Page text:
Tag Archives: Mighty Ducks

How The U.S. Women’s World Cup Victory Compares to “D2: The Mighty Ducks”

That victory was amazing. Watching Brazil get fellated by the refs, try and cheat the game by faking injuries, then lose in dramatic fashion to the good ol’ U-S-of-A is really as good as it gets.

I should mention I’m talking about the Women’s World Cup of Soccer (not Quidditch, or anything like that), in case you missed the action. I don’t even like soccer, but that was one of the greatest games I’ve ever witnessed in any sport. A story you could not script.

Or could you?

I actually think we’ve seen this once before, circa 1994, in a little production entitled D2: The Mighty Ducks.

Continue reading How The U.S. Women’s World Cup Victory Compares to “D2: The Mighty Ducks”

John Calipari is the Gordon Bombay of NCAA basketball

mightyducksRemember Gordon Bombay?  He was the reckless coach of the peewee hockey team in Disney’s Mighty Ducks trilogy, a one-time lawyer sentenced to community service that found himself through hanging out with teenagers.  A wild-and-crazy hotshot who settles into the role of mentor in the first Ducks installment, Bombay regresses to his me-first ways as a sellout public figure in D2, the second edition of Ducks.  By D3, Bombay has left the coaching box for a return to the courtroom, though still cameos as the once-again compassionate, loving patriarch of the Flying V.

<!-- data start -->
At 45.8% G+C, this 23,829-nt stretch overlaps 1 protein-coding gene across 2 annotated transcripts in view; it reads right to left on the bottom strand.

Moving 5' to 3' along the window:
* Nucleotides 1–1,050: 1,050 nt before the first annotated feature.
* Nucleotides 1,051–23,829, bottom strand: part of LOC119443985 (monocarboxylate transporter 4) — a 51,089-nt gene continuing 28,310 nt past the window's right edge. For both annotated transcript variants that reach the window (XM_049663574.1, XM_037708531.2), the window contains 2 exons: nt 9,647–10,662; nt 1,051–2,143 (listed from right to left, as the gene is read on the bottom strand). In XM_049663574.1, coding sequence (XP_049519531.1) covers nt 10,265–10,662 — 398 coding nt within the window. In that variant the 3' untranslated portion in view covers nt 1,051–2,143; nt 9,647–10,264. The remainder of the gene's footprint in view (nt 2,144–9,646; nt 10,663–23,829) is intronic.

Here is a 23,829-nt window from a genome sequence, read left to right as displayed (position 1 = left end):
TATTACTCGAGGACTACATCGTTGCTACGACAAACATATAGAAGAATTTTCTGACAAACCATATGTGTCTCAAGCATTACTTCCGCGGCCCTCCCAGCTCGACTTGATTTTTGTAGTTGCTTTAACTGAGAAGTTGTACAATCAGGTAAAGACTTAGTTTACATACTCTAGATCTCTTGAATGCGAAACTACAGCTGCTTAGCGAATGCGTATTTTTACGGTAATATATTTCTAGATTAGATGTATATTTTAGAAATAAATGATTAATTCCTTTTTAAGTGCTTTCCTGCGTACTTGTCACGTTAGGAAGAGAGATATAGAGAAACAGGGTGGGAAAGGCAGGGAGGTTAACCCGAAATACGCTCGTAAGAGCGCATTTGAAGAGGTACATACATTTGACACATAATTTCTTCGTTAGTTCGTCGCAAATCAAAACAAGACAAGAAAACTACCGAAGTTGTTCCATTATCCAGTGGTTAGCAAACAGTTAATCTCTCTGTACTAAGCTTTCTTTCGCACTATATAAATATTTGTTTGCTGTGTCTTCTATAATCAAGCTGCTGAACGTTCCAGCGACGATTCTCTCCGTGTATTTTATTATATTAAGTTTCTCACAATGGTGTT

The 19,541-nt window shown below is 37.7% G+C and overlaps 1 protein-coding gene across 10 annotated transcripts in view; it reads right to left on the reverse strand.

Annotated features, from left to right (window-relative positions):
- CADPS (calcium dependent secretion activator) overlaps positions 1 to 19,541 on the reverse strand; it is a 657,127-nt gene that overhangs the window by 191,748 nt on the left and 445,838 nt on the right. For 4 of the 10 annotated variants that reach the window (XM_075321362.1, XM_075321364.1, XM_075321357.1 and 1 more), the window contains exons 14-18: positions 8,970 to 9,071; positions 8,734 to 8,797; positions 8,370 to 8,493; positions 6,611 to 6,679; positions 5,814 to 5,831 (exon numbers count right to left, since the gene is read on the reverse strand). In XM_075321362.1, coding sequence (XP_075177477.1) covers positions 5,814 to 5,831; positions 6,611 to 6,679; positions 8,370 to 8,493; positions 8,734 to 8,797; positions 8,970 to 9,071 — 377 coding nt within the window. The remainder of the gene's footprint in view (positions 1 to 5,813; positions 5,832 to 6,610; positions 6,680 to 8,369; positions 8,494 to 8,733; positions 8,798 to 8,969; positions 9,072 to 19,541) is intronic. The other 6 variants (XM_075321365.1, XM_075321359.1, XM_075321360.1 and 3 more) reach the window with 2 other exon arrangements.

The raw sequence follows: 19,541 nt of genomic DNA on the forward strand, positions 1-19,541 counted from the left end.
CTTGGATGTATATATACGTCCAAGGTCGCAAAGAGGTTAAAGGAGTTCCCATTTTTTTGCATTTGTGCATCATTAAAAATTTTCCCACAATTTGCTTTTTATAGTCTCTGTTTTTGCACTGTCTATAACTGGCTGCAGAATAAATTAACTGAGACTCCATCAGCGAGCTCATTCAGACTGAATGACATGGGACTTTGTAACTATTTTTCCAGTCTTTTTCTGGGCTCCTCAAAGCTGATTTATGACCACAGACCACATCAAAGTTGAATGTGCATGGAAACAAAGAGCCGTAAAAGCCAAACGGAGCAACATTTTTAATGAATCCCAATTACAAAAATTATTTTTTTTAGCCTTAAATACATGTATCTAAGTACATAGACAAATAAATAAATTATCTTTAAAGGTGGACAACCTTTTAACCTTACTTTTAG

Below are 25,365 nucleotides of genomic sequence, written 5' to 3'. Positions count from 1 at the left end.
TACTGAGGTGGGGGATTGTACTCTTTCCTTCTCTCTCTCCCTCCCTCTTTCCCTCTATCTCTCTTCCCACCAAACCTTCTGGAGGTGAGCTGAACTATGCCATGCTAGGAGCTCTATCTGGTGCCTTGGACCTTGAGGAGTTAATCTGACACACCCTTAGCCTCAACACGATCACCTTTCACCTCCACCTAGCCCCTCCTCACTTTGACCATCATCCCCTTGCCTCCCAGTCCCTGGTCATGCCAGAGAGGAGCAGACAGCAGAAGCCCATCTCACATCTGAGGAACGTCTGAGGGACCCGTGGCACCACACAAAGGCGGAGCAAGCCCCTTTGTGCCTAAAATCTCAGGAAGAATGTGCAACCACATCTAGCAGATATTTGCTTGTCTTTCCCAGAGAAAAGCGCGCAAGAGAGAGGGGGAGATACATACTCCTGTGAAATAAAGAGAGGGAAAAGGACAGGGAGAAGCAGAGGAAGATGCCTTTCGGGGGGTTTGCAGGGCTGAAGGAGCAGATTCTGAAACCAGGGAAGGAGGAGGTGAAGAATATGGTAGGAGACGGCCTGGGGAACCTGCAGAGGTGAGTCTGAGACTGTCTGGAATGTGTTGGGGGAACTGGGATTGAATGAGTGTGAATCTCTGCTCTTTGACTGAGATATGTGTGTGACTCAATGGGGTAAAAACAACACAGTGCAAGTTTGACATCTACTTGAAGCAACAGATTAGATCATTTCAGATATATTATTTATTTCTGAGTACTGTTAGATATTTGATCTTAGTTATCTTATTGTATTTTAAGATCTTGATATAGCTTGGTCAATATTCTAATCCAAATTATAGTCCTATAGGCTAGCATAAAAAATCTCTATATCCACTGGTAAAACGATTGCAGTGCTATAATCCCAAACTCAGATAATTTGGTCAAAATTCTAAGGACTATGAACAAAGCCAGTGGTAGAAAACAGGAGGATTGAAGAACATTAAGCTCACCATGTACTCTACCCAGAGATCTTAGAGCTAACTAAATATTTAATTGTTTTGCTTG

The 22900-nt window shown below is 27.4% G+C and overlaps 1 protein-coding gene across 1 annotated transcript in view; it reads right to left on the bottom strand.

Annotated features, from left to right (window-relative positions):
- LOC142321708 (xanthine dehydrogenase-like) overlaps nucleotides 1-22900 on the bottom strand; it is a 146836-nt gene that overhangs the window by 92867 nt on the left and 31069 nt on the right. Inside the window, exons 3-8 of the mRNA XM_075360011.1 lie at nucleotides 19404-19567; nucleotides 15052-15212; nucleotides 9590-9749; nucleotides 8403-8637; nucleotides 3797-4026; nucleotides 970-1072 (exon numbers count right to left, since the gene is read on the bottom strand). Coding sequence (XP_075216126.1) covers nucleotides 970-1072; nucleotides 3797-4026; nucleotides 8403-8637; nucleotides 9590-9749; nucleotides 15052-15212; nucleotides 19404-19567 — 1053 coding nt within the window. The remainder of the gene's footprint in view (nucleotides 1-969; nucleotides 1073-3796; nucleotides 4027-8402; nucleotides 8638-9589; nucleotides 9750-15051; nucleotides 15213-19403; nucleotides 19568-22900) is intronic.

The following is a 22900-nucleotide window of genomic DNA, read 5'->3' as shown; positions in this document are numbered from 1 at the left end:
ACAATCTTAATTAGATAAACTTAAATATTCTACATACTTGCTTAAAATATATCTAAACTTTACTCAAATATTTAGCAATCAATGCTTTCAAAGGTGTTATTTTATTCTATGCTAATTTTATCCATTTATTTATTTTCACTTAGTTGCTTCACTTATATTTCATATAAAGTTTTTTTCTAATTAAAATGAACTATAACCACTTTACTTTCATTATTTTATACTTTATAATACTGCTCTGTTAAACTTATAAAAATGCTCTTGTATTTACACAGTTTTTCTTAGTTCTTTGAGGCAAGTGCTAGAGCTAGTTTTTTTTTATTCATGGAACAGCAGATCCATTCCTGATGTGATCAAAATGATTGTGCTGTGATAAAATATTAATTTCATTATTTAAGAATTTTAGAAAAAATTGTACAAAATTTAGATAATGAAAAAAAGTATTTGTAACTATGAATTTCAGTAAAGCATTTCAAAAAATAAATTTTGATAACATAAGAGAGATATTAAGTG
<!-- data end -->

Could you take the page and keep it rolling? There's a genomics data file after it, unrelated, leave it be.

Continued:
Such is the life of Memphis men’s basketball coach John Calipari.  From 1988 to 1996, Calipari was the on-the-rise head man at the University of Massachusetts.  Thanks to one Marcus Camby (aka Ducks’ captain Charlie Conway, aka future Dawson’s Creek co-star Joshua Jackson), Calipari led the ’96 Minutemen to their first-ever Final Four appearance, whereupon his team was defeated by eventual champion Kentucky.  Nevertheless, Calipari carved his own Ducks-like sequel, bolting UMass for the glitz and glamour of the NBA, where the stay at the top was short-lived.  In two-plus seasons with the New Jersey Nets, Coach Cal comprised a mediocre 72-112 win-loss record, all but punching his return ticket to the college basketball ranks.

Continue reading John Calipari is the Gordon Bombay of NCAA basketball